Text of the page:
Before I ever top a ridge, I always move in real low and VERY SLOWLY raise my head up above the rise to get a slight view. The steepness of the ridge made it interesting, but the dirt was soft and pine needle covered so we moved pretty silently. Plus we were in the shadows. With the wind in our face, trees for cover and in the shadows, it was a perfect situation.
Once my eyes cleared the top, all I remember thinking was “Holy crap!”. There were 30 or so cows and about five bulls, with the closest only 50 yards away! The bulls were screaming and fighting right in front of me. I looked down at Jim and he said, “Do you hear that!”. I told him “Heck yeah! The whole herd is right here!”
I was just about to move him into position to be able to shoot over the rise when I saw two spikes coming our way from the herd. I was in total disbelief as one of the spikes drops down into the creek and is moving, making all kinds of noise, into the creek and coming right towards us. Y’all, that creek was only 5 yards below us and here comes this dumb spike. My mind was racing knowing that he was going to hit our scent pool any time and blow out of there. Possibly taking the whole herd with him.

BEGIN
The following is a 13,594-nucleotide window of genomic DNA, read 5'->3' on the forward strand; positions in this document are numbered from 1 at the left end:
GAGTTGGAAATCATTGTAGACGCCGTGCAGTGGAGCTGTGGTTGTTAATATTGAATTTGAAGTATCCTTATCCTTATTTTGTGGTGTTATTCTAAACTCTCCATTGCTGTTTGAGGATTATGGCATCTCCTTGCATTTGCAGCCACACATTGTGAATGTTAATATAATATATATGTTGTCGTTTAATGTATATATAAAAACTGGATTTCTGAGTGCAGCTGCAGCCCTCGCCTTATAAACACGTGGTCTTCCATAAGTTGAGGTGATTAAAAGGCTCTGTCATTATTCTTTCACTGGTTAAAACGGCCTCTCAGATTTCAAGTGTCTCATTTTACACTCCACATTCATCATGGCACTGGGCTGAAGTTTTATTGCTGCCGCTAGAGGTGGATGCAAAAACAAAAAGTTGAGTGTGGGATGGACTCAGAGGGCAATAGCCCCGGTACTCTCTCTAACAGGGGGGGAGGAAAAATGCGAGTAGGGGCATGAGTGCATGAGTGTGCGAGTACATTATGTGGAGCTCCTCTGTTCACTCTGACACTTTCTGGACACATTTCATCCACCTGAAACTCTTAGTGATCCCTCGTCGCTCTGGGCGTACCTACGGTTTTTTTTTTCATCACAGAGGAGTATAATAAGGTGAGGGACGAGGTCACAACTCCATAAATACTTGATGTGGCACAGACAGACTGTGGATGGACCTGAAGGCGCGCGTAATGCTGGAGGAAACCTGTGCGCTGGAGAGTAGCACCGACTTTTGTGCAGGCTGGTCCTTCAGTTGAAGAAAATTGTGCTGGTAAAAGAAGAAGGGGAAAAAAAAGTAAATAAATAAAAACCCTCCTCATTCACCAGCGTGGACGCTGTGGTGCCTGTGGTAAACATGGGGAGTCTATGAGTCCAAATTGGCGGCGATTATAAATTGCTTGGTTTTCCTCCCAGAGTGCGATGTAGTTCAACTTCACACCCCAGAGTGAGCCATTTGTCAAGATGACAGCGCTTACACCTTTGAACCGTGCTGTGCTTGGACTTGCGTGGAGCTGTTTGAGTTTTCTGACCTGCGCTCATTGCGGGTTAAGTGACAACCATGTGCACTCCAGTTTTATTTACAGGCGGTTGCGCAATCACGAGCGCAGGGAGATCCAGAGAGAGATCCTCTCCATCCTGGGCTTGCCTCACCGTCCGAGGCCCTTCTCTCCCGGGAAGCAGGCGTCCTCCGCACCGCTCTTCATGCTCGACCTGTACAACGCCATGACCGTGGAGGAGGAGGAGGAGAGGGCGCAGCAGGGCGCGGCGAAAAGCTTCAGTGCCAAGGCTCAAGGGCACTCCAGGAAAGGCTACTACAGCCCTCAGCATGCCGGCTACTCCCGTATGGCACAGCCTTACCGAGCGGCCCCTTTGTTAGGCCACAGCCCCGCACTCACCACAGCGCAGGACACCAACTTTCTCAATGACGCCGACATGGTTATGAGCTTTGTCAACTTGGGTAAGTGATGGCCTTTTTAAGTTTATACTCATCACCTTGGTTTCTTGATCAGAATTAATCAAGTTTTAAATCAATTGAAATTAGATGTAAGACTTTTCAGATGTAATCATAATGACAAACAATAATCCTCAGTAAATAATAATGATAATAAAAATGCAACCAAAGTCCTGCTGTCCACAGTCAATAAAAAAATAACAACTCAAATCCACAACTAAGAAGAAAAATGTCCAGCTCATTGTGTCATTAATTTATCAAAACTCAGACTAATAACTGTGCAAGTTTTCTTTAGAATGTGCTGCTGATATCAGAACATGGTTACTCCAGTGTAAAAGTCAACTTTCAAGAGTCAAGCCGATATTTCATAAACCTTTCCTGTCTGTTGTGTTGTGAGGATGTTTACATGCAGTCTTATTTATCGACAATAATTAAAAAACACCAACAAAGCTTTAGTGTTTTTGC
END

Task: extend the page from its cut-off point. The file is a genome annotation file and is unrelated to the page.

Unbelievably, just as he caught our scent and turned to run back to the herd, two bulls exploded in a fight, clashing horns and sending elk jumping in several directions. The spike looked just like another elk startled from the clash! I’m watching all this go down when Jim says “Joe, to your right”. So I look to the right of the herd and I’m not sure what he’s seeing. “No Joe. HARD to your right!” Jim says. I look to my hard right and only 50 yards away is a cow elk stopped and staring our way, with some others trailing that had come through the same park as the earlier group and that lone bull. “Jim, turn and get on your butt with your knees up to rest your gun on” I whispered. Jim turned and had just got into position when the cow got nervous and began to run off. The one daggum time I don’t have a diaphragm call in my mouth, so I just threw out a quick mew with my voice, followed by a whistle.